Analytic projects can come in various sizes, big or small, as well as in different complexities in connections and the statistics used. No matter the details, successful analytics projects should be approached in a strategic way. Strategic thought on how the analytics will be applied and how the project will be prioritize are critical for all projects, but when scaling up analytics projects, an organization needs to integrate analytics into all of their strategic planning for individual projects to successfully create a data-driven decision making culture that leads to the most optimal results. Analytics can allow an organization to benchmark whether investments have met targets or confirm a project’s success. Analytics can also provide new insights into areas that could generate new revenue or reduce operating costs (Covington 2016, 63). The impacts that analytics can make when applied to a broader company strategy can be huge but must be implemented properly in order to succeed.
As mentioned, a necessary component for a project to be successful is to think of the project strategically. Approaching a project strategically involves building out a proper use case and understanding the overall goal that is to be achieved from the project. Determining what the benefits of a solution would be, and then comparing it to the cost and impact to implement it operationally, is needed to ensure a project is worth the effort (Covington 2016, 61). Also, incorrect analysis can lead to decision-level errors that can negatively impact a business, so it is important to understand the weaknesses of the data and should be viewed as a critical step that should be part of any strategic planning process (Covington 2016, 53). Developing a project within this strategic framework will help lead to a successful implementation.
Larger, or more numerous projects, require additional aspects to ensure success. A necessary component of analytics within an organization is to integrate them into the broader company strategy. Many large projects begin to require data from different departments and users. This can present a variety of challenges in capturing, storing, and analyzing different data sources. To overcome these challenges, it is important to have executive level buy-in for large scale projects to be effective. With executive level buy-in, cross-departmental roadblocks can be overcome quickly instead of leading to time consuming bottlenecks. Executives can enable resource mobilization and ultimately will be part of the decision-making group utilizing the results of a project. Getting user feedback from other decision-makers that would be utilizing the analyses is also important in custom tailoring the project process (Covington 2016, 30). A successful project would also include discussions with analysts and operational employees to ensure any weaknesses of the data, or other data hurdles, are known upfront to avoid incorrect action from the analytics.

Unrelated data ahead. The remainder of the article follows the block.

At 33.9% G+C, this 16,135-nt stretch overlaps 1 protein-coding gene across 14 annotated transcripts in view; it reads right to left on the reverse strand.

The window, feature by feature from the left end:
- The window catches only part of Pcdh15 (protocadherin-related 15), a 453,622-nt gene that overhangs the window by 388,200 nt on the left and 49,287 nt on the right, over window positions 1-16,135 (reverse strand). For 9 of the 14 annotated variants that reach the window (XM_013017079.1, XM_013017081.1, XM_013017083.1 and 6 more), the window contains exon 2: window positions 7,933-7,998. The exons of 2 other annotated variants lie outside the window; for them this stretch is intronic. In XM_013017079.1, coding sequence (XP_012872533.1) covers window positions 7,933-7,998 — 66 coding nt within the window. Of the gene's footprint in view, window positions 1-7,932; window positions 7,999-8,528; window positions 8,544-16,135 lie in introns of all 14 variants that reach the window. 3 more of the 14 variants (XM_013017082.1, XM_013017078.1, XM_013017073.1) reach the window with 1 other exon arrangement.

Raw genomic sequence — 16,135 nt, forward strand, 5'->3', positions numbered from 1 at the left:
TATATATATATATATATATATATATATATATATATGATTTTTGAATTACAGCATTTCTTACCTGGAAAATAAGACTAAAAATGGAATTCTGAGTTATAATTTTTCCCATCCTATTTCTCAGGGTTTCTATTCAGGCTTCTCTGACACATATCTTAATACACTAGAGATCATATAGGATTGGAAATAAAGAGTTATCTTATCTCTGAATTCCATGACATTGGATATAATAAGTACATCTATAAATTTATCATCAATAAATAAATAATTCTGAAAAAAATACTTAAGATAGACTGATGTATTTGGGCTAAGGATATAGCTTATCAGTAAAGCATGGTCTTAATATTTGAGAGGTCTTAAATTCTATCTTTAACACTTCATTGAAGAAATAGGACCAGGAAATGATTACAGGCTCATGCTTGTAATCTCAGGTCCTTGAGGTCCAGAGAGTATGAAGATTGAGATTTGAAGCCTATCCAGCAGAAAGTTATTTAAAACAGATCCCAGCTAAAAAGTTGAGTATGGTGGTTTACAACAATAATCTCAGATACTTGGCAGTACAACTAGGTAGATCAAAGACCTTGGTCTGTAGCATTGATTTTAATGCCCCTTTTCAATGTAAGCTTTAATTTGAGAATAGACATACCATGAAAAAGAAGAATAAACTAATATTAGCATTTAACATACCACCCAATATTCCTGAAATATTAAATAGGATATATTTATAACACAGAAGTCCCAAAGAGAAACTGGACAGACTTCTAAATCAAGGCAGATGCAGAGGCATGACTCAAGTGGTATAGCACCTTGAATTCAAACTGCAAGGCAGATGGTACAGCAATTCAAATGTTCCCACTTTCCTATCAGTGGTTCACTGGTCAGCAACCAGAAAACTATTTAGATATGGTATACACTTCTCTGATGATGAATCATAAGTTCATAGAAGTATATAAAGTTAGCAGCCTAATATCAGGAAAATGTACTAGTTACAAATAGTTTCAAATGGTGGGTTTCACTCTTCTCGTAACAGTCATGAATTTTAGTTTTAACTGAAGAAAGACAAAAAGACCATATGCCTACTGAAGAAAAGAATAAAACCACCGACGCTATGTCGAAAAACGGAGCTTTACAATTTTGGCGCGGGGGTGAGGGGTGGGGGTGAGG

Running strategic analytics initiatives requires someone to be able to manage these complexities. An analytics translator would be an excellent choice as the project manager, allowing them to communicate to any audience as needed. Analysts know the numbers but can be weak in the knowledge of business direction. An analytics translator could provide insight to the analysts by utilizing probing questions that can lead to a better understanding of the data, its weaknesses, and potentially new insights. Executives and other business leaders typically know the business direction but aren’t necessarily aware of what can and can’t be accomplished with the data. An analytics translator could help this steering committee take more effective action by providing them with different scenarios of what can be done with the data and let them choose the goals they are hoping to achieve. An analytics translator in this kind of role can help projects get buy-in from leadership and ensure that they can be achieved operationally in addition to providing solutions to the overall goals of the project by utilizing effective communication.
Organizations approaching analytics from a strategic perspective need to do so both at a high-level but also at the granular project level. Ensuring each project is developed strategically and that each of those pieces fit into the overall organizational plans is critical. Developing a culture that is focused on data-driven decision making requires strategic planning but ultimately results in a stronger and sustainable organization.
Author: Logan Callen
Covington, Daniel. 2016. Analytics: Data Science, Data Analysis and Predictive Analytics for Business. 5th Edition. South Carolina: CreateSpace.
Harvard Business Review Press. 2018. HBR Guide to Data Analytics Basics for Managers. Boston: Harvard Business Press.